Bachelor of Social Work Program

The School of Social Welfare provides the education and experience necessary for a career in social work. By helping shape students’ capacity for caring, the school prepares social workers to carry out the unique purposes of the profession — to develop human potential, to promote individual well-being, and to bring about a more just society.

Social work is a major professional discipline in the broad institution of social welfare. The term social welfare denotes the dimensions of society concerned with human needs: health, education, economic security, housing, and mental health.

The undergraduate program of the KU School of Social Welfare prepares graduates for beginning generalist social work practice. The program defines generalist practice as maintaining focus on the interface between systems (i.e., individual, family, groups, organizations, and communities), with particular emphasis on

  • The strengths inherent in these systems.
  • The need to understand the role of gender, age, race/ethnicity, class, religious beliefs, sexual orientation, disability, and culture in all phases of the social work process.
  • The promotion of social and economic justice for those disenfranchised on the basis of the attributes listed above.
  • The assumption of a critical perspective regarding different ways of knowing.

Beginning generalist practice uses multilevel methodology, depending on the needs of the client system, and incorporates a knowledge, value, and skill base that is transferable between and among diverse contexts and locations.

The B.S.W. program is offered on the Lawrence and Edwards campuses.

B.S.W. Edwards Campus Program

The B.S.W. Edwards program is designed as a degree completion program for students who are completing or who have completed an associate's degree and are interested in pursuing a bachelor's degree. Students in the B.S.W. Edwards program take the upper-level social work courses required for the B.S.W. with professors and instructors at the Edwards campus. For more information, contact the Edwards campus at 913-897-8400.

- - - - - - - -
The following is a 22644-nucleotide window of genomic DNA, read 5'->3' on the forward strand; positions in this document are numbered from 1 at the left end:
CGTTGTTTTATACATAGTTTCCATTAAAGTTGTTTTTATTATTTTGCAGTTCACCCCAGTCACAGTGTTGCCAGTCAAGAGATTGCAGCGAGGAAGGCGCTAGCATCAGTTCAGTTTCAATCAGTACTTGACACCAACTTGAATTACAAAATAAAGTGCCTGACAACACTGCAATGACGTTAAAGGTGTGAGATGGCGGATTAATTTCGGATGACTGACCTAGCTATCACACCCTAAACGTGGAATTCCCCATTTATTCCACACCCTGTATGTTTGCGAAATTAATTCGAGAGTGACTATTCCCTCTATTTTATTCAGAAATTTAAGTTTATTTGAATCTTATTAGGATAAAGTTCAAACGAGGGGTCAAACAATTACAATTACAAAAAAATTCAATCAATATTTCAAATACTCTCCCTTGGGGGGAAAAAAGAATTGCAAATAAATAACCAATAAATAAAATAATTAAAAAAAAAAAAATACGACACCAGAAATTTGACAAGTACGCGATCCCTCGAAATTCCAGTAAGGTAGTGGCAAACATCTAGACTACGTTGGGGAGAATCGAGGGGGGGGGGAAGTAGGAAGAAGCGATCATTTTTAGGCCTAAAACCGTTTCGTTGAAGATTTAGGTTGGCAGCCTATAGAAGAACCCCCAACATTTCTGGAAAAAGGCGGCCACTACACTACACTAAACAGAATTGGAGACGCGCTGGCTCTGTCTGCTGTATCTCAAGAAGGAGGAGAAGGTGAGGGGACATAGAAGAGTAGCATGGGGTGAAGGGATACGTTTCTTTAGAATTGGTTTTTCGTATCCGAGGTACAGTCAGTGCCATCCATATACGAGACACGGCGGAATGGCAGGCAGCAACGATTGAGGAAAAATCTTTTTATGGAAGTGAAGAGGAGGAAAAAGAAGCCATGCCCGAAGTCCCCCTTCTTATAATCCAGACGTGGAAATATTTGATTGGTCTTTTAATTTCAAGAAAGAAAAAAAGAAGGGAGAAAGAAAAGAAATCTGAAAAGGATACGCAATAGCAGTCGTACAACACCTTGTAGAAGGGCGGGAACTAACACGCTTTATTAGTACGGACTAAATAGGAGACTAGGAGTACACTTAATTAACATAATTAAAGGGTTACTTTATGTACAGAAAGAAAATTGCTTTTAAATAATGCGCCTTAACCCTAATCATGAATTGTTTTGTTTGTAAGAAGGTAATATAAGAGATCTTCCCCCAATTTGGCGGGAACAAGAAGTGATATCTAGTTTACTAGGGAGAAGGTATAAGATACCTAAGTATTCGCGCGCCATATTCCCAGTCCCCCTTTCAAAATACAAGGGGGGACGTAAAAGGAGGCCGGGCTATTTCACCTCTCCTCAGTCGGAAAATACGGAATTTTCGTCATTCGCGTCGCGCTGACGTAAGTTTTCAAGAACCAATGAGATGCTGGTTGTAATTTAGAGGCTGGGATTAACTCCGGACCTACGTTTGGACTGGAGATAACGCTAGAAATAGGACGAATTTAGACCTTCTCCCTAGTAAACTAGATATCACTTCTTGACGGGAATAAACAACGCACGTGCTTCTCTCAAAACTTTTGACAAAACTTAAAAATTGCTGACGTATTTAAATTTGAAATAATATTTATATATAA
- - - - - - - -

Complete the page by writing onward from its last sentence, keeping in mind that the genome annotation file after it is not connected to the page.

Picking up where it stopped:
While Deciding on a Major

Early advising is recommended for undergraduates interested in social work. Pre-social work students (both KU and transfer) are encouraged to meet with an advisor from the school during each enrollment period.

From Another College

For undergraduates who plan to transfer to KU but currently attend another college, advising is available by phone or email. The school works closely with counselors from all Kansas colleges.

Once Admitted

Once a student is admitted to the School of Social Welfare, academic advisors are available to assist students in the enrollment process, filling out enrollment forms and other academic program requirements. Students consult with their academic advisor before enrollment each semester and have their advising hold removed.  In addition, a member of the School’s faculty is assigned as professional/career advisor to assist with career matters.

For more information on B.S.W. advising, review the student handbook .

Beginning in the fall semester, 4 semesters are necessary to complete professional social work courses required for the B.S.W. degree.

Certificate Programs

Undergraduate Experiential Learning Certificate Programs

The university offers several experiential learning certificate programs that work well with the undergraduate social work major. Students who complete an engaged learning certificate program receive a notation of it on their transcripts. Learn more about certificate programs.

Undergraduate Admission to KU

First-year students enter the College of Liberal Arts and Sciences and complete 3 semesters of work (36 credit hours) before applying to the B.S.W. program. Visit the Office of Admissions for information about admission to KU. Visit the Office of International Student and Scholar Services for information about international admissions.

Undergraduate Admission to the School of Social Welfare

Admission Requirements

  • Completion of 36 hours of course work, including college algebra and English composition I and II.
  • A minimum grade-point average of 2.5.
  • Submission of completed application including an essay answering 3 questions, a résumé, and 3 reference forms.  
  • Online KU application (transfer students).

Grade-Point Average